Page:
When the Site Remediation Reform Act (“Act”) was passed in 2009, the New Jersey Department of Environmental Protection’s (“NJDEP”) mandatory opt-in date of May 7, 2012 appeared to be very far away. However, with that date fast approaching, some site owners are scrambling to meet compliance with the Act. If you have not been bombarded with letters from the NJDEP or dire warnings from consultants, take note that by May 7, 2012 all contaminated sites that are being overseen by the NJDEP must hire a Licensed Site Remediation Professional (“LSRP”) who will then take over the oversight of that case (with few exceptions).
This change has both benefits and detriments. The major benefit is that you will no longer have to wait for the NJDEP to respond to reports and remedial strategy requests. In fact, the main purpose behind this legislation was to speed up remedial actions after seeing cleanups languish for years due to case backlogs. However, there are negative aspects to the Act. For example, administrative costs will rise as LSRPs will incur costs to file necessary reports with the NJDEP. There are also mandatory timeframes for remedial actions with substantial penalties for missing those deadlines, including losing the right to choose your remedial strategy.
Additionally, there is some concern regarding the role of LSRPs. Previously, responsible parties could rest somewhat assured that their consultants were working as their advocates, ensuring that cleanup strategies would comprise the most cost-effective solutions consistent with the applicable regulatory scheme. However, LSRPs are now licensed by the state, subject to review and audit by the licensing board, and required to report discharges and clients who do not comply with the remedial strategy selected by the LSRP. This could create a conflict for those LSRPs faced with a conflict between client expectations and the LSRP’s own obligations as a licensed professional.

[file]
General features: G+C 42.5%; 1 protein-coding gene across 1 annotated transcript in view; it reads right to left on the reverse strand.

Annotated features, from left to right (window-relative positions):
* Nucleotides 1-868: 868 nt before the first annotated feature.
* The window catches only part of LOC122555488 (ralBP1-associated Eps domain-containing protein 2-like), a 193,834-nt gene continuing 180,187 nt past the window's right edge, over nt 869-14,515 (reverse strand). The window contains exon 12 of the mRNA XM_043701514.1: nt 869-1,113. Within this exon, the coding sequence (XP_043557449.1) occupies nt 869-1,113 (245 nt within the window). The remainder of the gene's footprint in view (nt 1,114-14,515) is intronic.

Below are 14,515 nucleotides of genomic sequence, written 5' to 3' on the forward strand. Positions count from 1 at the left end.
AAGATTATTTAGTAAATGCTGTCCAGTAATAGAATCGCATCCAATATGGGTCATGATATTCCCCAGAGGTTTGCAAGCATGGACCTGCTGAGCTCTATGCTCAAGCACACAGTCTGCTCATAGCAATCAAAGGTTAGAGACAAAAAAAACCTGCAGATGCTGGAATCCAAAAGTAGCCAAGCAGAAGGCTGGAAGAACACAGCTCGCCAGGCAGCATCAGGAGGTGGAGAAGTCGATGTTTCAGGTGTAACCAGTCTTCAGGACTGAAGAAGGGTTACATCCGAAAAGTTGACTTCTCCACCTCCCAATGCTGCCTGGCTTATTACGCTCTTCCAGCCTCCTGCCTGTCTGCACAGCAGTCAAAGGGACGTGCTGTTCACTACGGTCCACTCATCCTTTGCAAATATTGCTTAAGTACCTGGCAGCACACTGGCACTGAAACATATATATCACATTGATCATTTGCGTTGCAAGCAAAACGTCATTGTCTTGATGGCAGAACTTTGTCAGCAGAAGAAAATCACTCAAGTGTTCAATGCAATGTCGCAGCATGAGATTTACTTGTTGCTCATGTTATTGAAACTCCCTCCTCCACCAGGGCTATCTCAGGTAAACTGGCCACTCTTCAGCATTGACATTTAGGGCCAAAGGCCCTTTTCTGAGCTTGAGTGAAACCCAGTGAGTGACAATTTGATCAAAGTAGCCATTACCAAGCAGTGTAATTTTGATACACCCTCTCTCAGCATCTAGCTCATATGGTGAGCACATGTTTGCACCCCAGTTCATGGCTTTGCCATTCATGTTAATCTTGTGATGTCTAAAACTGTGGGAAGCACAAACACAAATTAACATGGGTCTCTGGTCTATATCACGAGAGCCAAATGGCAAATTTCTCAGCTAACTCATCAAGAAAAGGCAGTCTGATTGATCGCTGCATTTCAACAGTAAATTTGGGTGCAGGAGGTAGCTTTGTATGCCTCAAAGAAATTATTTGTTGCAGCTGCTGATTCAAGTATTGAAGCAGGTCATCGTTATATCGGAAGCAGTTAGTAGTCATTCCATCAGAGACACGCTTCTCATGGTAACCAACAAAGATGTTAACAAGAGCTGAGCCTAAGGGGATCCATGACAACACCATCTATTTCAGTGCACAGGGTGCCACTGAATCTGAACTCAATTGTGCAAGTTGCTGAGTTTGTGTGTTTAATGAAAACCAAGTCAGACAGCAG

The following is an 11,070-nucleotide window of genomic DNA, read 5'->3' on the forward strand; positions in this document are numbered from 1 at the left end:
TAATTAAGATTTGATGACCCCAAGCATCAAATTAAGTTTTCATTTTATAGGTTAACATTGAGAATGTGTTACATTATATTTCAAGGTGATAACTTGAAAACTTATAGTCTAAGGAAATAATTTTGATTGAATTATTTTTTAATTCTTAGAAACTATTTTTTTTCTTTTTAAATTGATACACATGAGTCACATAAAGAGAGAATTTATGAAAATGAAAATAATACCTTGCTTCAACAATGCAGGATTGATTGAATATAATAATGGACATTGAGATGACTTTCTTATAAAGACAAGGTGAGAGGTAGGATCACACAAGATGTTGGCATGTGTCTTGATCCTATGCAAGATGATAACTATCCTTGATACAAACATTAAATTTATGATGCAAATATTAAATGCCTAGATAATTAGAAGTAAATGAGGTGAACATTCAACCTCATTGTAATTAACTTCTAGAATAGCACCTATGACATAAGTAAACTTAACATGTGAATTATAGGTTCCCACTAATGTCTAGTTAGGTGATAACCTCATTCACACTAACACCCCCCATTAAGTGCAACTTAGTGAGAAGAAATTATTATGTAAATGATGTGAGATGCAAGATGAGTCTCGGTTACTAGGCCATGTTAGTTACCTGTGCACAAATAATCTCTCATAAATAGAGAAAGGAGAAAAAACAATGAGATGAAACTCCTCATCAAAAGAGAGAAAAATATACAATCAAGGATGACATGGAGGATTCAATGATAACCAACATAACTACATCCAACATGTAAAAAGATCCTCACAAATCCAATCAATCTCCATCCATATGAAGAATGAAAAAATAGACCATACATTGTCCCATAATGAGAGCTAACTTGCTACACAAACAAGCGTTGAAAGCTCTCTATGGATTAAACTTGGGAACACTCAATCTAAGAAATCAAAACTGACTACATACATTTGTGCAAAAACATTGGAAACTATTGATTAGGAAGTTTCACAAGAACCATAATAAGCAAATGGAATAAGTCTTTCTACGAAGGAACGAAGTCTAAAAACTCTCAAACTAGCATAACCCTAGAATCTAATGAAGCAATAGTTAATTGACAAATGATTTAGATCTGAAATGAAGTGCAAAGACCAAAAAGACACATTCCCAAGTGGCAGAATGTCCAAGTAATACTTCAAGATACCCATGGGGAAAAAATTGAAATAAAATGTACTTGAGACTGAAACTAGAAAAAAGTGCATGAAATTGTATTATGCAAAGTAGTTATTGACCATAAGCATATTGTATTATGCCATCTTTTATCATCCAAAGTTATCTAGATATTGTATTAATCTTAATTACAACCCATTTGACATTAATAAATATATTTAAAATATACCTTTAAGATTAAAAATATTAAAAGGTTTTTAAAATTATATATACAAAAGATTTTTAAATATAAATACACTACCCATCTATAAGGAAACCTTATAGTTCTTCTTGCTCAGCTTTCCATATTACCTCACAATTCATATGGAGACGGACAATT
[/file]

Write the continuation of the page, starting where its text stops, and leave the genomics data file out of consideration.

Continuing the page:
Another aspect of the Act that will come into effect in the fall of 2012 is the Remedial Priority Scoring System. The NJDEP plans to publish – online – a ranking of all contaminated sites in the state using a computer model. These sites will be separated into five categories with Category 1 representing the least potential risk to public health, safety or the environment and Category 5 representing the highest potential risk. The NJDEP is allowing responsible parties an opportunity to appeal both the initial rank and category. The ranking system will be updated every six months for the first year and on a quarterly basis thereafter.
As environmental lawyers with decades of experience assisting clients navigating the hazardous site remediation process at both the state and federal levels, the attorneys at Lieberman & Blecher have been called upon by many clients to help manage the LSRP transition and respond to issues presented by the new affirmative cleanup obligations enshrined in the Act. To ensure compliance with the Act and that their rights are protected, property owners or other potentially responsible parties should contact environmental counsel. Our team can assist with questions about the LSRP program, concerns about the NJDEP’s scoring system and other contaminated site cleanup issues.